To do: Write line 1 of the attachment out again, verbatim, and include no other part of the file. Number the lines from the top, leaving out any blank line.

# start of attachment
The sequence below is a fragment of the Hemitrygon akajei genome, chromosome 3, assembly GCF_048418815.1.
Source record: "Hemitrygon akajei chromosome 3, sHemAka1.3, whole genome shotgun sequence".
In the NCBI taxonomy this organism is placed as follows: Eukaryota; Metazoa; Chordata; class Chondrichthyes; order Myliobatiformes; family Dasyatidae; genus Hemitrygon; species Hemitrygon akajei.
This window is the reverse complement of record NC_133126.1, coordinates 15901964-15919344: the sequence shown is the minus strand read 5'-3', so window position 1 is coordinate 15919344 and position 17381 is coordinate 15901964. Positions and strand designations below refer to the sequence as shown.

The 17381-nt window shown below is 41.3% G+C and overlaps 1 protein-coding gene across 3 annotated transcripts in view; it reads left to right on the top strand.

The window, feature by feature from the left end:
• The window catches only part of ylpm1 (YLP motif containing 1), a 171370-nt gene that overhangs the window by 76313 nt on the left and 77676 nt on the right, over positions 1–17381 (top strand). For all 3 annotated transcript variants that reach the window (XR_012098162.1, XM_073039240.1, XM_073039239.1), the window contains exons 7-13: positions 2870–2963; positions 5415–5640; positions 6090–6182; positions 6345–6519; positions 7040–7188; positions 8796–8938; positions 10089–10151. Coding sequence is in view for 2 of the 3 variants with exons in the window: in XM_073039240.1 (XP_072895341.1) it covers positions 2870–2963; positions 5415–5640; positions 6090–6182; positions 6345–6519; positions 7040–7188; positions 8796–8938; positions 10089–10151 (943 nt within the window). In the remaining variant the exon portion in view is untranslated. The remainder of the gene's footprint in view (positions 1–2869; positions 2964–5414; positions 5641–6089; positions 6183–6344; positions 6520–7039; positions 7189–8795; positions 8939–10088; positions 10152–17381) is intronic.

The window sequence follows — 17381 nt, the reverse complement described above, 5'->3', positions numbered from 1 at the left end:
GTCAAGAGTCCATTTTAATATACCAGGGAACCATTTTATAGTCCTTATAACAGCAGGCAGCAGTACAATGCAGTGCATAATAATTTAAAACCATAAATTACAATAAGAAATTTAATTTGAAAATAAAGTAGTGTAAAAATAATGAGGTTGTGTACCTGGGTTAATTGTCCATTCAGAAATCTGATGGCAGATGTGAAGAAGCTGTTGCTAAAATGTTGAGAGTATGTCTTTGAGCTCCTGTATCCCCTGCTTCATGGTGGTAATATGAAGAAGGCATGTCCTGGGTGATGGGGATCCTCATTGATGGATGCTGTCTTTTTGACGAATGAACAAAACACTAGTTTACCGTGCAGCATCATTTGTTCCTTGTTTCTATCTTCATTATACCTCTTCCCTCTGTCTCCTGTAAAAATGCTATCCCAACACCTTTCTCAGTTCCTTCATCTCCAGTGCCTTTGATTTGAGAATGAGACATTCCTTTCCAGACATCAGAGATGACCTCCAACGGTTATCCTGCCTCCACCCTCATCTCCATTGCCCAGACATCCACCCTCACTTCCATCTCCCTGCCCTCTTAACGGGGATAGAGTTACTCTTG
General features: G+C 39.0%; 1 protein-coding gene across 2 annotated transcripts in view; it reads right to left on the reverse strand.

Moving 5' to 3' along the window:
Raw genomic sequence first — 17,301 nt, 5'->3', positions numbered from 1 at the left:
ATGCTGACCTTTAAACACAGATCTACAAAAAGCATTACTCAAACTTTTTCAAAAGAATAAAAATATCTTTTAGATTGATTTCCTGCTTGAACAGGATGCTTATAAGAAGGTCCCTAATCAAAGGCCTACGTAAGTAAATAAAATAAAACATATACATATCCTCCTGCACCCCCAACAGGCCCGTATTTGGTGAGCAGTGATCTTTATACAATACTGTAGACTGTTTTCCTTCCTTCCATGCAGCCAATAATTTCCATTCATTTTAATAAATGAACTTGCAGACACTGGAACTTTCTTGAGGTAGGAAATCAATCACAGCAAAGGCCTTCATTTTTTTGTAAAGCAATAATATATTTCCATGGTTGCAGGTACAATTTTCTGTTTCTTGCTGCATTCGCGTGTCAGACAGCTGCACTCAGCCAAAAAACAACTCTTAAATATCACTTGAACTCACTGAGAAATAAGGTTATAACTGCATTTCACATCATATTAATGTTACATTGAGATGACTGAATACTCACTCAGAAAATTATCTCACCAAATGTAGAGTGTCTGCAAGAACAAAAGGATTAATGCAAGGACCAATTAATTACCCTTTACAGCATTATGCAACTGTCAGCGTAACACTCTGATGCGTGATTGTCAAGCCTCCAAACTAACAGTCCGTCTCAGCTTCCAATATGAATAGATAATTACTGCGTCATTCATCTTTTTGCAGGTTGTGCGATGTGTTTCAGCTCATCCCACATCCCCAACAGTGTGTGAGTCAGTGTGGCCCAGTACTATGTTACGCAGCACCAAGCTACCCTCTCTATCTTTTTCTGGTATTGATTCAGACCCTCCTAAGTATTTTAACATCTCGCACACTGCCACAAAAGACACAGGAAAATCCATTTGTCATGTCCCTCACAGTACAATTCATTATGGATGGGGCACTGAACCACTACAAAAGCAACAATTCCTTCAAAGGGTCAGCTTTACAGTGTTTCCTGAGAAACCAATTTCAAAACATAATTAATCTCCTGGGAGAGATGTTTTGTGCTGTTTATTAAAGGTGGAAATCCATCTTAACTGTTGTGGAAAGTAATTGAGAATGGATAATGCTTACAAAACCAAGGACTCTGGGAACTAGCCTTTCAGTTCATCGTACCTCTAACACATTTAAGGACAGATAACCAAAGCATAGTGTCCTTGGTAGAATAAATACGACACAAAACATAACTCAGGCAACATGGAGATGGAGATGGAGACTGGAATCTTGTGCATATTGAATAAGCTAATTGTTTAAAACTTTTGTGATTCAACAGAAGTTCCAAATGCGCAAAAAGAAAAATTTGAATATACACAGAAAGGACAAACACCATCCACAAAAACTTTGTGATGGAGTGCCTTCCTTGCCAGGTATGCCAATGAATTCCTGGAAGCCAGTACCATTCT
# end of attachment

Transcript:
The sequence below is a fragment of the Hemitrygon akajei genome, chromosome 3, assembly GCF_048418815.1.